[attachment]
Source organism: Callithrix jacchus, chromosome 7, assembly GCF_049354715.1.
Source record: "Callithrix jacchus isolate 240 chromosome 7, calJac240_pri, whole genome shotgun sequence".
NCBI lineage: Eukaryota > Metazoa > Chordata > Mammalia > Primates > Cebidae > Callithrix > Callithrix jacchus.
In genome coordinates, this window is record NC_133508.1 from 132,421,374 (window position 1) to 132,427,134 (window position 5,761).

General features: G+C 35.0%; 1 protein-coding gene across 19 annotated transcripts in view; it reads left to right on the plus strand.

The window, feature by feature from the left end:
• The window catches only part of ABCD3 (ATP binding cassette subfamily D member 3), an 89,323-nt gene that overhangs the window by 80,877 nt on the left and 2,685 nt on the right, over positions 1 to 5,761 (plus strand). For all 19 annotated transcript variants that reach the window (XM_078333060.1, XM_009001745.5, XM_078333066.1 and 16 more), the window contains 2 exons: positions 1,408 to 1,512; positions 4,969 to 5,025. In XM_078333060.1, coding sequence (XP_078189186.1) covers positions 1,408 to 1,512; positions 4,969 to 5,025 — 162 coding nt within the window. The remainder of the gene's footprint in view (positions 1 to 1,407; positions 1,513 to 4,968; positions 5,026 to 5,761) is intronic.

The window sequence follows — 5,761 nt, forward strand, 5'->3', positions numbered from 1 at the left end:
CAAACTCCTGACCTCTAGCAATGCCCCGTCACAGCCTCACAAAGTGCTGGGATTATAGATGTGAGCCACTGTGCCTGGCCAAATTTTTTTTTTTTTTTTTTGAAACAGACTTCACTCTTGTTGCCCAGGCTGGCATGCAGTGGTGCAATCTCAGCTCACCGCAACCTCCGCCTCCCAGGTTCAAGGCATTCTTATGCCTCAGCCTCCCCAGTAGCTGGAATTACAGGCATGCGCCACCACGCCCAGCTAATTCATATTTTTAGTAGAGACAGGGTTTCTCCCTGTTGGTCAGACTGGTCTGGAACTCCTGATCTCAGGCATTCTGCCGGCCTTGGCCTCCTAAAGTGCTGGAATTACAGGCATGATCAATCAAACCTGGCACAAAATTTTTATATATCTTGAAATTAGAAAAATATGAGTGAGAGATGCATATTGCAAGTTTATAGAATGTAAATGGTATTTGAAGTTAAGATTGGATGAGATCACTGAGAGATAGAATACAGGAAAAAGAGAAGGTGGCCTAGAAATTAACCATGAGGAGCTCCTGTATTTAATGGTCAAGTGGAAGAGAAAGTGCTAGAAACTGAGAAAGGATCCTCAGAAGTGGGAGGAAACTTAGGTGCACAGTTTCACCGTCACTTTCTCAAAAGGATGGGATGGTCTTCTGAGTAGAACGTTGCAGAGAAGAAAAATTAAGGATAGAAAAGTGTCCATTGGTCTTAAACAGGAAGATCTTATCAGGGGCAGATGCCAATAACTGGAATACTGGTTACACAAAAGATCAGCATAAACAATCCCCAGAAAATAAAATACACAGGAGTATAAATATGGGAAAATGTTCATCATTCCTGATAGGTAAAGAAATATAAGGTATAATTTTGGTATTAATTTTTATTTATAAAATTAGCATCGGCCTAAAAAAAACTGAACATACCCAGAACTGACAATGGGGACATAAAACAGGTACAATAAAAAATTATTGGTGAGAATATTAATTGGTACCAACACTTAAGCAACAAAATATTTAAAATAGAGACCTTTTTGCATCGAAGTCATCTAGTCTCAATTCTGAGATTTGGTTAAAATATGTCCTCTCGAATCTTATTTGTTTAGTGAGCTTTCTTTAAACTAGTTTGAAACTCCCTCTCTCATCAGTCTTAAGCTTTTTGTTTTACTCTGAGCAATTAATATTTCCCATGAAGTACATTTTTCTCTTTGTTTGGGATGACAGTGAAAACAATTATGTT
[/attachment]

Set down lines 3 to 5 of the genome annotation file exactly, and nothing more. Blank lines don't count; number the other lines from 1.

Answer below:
NCBI lineage: Eukaryota > Metazoa > Chordata > Mammalia > Primates > Cebidae > Callithrix > Callithrix jacchus.
In genome coordinates, this window is record NC_133508.1 from 132,421,374 (window position 1) to 132,427,134 (window position 5,761).

General features: G+C 35.0%; 1 protein-coding gene across 19 annotated transcripts in view; it reads left to right on the plus strand.